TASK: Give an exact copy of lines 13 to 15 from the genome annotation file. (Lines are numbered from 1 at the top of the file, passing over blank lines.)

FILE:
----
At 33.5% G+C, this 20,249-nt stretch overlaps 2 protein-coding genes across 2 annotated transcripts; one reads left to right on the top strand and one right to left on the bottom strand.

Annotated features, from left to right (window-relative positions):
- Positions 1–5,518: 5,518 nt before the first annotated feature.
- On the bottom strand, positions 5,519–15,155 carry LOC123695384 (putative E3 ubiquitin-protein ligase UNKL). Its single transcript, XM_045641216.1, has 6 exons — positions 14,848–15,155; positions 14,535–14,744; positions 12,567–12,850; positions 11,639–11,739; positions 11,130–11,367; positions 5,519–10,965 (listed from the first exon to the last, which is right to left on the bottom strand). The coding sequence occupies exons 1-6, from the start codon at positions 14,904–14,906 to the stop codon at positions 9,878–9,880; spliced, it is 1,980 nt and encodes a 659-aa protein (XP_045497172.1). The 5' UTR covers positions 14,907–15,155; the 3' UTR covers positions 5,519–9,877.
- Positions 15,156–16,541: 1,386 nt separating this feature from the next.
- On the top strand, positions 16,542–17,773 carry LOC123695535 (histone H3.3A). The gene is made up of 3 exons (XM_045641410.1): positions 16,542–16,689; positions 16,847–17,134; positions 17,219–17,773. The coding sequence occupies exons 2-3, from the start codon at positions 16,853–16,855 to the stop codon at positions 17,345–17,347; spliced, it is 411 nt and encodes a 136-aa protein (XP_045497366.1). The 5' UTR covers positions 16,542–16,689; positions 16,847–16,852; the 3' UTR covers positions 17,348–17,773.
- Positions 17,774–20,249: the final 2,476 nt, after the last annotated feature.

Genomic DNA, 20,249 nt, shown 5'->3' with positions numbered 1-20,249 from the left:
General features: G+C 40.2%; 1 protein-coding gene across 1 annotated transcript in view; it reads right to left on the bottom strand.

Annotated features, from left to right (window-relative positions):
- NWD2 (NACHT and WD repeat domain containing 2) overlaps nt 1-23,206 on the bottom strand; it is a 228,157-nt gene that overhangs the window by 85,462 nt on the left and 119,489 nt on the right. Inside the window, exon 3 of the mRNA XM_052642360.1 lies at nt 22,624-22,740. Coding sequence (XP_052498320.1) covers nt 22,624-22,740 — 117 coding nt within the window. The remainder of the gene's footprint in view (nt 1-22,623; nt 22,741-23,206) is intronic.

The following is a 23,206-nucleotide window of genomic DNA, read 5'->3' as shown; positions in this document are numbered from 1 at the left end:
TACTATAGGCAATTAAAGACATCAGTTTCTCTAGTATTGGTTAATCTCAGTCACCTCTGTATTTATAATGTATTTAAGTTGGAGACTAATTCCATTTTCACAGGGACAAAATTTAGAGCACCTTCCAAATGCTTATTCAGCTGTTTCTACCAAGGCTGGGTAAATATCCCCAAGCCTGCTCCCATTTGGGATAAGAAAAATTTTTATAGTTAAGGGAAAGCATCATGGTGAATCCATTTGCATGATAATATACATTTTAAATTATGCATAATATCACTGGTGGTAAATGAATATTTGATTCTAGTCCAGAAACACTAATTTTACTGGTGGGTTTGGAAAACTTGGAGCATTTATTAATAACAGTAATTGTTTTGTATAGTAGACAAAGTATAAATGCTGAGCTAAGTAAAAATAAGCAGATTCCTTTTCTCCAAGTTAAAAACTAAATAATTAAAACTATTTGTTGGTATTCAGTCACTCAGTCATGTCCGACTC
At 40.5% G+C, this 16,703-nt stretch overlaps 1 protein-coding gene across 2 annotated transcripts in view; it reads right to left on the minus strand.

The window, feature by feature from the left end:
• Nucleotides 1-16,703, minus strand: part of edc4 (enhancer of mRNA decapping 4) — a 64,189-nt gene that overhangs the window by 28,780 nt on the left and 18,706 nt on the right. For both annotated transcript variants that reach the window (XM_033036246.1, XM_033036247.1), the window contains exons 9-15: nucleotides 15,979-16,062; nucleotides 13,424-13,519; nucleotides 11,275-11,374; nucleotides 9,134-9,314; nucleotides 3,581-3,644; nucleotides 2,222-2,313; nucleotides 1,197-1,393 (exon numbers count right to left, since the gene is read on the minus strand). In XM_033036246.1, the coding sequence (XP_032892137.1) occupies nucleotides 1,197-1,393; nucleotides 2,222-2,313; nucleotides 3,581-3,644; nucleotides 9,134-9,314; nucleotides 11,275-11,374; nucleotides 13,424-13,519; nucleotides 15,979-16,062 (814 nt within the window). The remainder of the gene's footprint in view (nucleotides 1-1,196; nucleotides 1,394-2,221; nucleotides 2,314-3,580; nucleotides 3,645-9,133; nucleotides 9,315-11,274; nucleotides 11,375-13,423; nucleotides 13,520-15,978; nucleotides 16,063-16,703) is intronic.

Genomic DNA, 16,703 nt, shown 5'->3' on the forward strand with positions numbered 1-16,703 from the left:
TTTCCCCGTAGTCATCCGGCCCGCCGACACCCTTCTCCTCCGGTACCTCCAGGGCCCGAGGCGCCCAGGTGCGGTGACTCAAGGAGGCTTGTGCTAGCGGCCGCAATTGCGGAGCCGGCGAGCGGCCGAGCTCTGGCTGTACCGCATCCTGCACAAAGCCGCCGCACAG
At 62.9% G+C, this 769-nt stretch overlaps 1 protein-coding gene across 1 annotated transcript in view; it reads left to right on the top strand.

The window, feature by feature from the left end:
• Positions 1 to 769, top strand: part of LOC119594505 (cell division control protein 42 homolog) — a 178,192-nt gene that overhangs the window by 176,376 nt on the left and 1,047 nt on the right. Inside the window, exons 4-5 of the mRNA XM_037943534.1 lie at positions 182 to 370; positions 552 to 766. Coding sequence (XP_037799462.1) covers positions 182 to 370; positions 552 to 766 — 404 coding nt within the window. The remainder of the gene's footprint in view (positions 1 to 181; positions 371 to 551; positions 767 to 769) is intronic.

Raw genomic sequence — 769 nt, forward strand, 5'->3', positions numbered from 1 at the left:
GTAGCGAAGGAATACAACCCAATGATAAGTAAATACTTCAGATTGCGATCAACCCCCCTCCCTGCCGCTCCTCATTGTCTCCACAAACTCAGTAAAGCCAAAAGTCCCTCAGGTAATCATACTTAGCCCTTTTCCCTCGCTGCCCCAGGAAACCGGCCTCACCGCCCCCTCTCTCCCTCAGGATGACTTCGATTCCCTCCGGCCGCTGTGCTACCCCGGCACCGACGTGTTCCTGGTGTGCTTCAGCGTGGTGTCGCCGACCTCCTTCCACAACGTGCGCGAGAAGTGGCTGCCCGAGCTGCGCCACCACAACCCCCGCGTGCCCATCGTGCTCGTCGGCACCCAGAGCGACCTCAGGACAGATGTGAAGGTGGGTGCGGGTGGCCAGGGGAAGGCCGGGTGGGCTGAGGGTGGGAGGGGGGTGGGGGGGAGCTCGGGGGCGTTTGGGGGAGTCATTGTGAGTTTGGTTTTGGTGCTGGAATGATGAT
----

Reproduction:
TACTATAGGCAATTAAAGACATCAGTTTCTCTAGTATTGGTTAATCTCAGTCACCTCTGTATTTATAATGTATTTAAGTTGGAGACTAATTCCATTTTCACAGGGACAAAATTTAGAGCACCTTCCAAATGCTTATTCAGCTGTTTCTACCAAGGCTGGGTAAATATCCCCAAGCCTGCTCCCATTTGGGATAAGAAAAATTTTTATAGTTAAGGGAAAGCATCATGGTGAATCCATTTGCATGATAATATACATTTTAAATTATGCATAATATCACTGGTGGTAAATGAATATTTGATTCTAGTCCAGAAACACTAATTTTACTGGTGGGTTTGGAAAACTTGGAGCATTTATTAATAACAGTAATTGTTTTGTATAGTAGACAAAGTATAAATGCTGAGCTAAGTAAAAATAAGCAGATTCCTTTTCTCCAAGTTAAAAACTAAATAATTAAAACTATTTGTTGGTATTCAGTCACTCAGTCATGTCCGACTC
At 40.5% G+C, this 16,703-nt stretch overlaps 1 protein-coding gene across 2 annotated transcripts in view; it reads right to left on the minus strand.

The window, feature by feature from the left end: